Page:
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This article is taken from PN Review 2, Volume 4 Number 2, January - March 1978.

The Movement: A Re-assessment (part 2) Blake Morrison

IN 1959, looking back on his involvement with the New Lines poets earlier in the decade, Donald Davie made this interesting connection between the Movement's poetic manner and the refusal of its supposed members to acknowledge their part in it:

Nothing now strikes me as so significant or so queer about 'the Movement' as the way all of us who were supposed to be 'in' still spoke of it amongst ourselves inside invisible quotation marks. We ridiculed and deprecated the Movement even as we kept it going . . . Ours was writing which apologised insistently for its own existence, which squirmed in the agonies of embarrassment at being there in print on the page at all. In the interstices of our poems-in the metrical places wasted on inert gestures of social adaptiveness-'no doubt', 'I suppose', 'of course', 'almost', 'perhaps'-you can see the same craven defensiveness which led us, when we were challenged or flattered or simply interviewed, to pretend that the Movement didn't exist, that it was an invention of journalists, that we had never noticed how Larkin and Gunn and Amis had something in common, or that, if we had noticed, it didn't interest or excite us. (1)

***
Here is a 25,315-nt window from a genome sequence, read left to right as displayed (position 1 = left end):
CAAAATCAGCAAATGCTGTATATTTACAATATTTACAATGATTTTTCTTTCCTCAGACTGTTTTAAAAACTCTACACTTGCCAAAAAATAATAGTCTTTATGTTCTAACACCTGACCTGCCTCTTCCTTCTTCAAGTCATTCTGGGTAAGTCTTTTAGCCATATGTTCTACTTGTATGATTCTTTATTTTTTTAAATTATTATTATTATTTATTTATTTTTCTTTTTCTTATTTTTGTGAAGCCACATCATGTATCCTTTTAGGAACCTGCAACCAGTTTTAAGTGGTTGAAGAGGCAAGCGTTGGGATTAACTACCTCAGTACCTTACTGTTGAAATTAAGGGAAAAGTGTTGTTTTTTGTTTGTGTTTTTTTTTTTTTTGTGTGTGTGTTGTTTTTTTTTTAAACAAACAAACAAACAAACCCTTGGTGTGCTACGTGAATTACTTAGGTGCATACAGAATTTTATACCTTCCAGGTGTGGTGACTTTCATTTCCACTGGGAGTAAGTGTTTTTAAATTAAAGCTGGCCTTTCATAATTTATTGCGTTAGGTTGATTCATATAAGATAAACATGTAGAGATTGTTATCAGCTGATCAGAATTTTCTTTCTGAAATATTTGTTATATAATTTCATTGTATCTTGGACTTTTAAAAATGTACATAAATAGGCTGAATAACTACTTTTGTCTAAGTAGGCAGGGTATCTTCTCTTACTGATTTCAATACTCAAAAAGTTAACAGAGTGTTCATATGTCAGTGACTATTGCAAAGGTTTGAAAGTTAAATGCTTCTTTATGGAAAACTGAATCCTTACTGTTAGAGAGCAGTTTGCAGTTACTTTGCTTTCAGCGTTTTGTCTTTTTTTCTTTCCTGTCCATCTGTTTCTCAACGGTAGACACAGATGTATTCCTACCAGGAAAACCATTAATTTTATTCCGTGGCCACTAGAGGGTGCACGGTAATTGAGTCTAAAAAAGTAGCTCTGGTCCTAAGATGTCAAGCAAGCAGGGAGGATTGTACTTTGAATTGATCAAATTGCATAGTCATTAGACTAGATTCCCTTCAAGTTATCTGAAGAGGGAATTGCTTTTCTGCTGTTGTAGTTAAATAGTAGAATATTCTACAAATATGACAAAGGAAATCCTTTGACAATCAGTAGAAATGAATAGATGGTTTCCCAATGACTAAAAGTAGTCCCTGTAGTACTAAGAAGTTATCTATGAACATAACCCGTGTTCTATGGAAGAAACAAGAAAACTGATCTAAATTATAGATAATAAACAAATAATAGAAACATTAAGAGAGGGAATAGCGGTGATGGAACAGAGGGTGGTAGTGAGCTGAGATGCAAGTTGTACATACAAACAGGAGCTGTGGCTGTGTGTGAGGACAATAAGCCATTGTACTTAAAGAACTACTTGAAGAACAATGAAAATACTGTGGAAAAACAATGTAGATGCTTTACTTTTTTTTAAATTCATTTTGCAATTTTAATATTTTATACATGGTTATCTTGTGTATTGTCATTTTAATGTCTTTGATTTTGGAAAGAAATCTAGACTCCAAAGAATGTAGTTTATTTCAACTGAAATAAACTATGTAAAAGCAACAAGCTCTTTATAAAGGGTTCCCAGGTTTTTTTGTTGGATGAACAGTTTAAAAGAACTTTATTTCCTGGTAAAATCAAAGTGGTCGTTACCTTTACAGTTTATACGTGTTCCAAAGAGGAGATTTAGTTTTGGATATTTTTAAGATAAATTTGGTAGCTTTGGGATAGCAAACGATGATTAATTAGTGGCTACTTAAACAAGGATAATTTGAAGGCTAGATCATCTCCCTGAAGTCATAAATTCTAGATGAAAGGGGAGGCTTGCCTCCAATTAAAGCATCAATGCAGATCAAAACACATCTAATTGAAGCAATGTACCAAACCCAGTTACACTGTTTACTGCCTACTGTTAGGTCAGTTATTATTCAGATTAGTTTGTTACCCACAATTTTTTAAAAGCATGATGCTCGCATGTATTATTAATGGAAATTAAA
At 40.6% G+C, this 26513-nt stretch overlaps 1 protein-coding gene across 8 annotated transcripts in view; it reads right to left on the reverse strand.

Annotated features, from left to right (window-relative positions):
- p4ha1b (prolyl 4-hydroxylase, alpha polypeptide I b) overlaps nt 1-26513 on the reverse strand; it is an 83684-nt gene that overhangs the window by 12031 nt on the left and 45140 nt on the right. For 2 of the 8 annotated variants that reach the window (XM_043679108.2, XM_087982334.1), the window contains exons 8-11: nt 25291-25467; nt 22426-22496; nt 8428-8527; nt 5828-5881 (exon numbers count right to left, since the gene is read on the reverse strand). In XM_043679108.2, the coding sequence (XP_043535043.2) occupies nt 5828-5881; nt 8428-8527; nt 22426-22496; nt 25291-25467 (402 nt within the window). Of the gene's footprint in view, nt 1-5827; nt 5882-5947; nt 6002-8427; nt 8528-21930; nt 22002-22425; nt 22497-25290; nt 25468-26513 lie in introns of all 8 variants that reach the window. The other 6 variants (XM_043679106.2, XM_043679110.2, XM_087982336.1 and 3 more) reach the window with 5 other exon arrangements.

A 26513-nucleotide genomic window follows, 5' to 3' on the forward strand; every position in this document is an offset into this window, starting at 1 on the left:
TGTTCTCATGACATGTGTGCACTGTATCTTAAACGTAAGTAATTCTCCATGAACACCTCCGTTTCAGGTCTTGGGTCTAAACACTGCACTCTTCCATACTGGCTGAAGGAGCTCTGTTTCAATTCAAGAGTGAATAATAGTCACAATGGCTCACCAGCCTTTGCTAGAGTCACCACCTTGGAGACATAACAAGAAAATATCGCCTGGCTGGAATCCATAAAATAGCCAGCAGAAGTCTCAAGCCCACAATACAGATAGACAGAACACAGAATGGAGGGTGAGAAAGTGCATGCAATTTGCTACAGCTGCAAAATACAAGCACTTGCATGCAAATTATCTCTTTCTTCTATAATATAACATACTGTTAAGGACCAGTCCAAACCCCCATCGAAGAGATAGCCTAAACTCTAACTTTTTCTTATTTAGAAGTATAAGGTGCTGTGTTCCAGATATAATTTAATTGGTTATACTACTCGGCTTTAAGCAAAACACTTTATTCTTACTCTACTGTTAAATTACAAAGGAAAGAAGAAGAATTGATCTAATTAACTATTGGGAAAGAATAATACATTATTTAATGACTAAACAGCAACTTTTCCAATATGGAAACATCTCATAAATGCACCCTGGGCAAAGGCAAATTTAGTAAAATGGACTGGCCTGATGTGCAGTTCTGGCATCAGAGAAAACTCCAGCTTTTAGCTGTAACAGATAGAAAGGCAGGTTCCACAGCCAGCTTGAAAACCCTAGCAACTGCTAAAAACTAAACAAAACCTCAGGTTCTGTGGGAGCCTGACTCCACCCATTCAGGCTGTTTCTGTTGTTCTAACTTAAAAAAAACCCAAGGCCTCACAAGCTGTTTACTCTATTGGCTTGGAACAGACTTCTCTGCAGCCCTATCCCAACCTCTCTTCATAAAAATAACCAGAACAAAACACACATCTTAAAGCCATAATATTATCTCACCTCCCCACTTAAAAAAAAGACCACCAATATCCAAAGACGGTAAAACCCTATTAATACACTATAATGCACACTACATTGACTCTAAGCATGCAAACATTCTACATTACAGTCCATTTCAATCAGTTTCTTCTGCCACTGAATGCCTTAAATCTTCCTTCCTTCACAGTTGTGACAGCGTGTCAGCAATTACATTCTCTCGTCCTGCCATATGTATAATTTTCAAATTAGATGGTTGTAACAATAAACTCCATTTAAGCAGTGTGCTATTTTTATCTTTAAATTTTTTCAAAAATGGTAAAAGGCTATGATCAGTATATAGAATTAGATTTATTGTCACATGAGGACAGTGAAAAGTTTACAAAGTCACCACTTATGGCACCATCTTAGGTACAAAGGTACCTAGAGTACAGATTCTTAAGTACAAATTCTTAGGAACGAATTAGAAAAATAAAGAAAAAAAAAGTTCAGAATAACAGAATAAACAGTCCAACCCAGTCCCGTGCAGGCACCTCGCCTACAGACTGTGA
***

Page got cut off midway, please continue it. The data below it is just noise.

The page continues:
Davie's comment reinforces my suggestion in the first part of this essay [see PNR 1] that we disregard the embarrassed protests of the New Lines poets and recognize the degree to which they did constitute a group. More importantly, it draws ...

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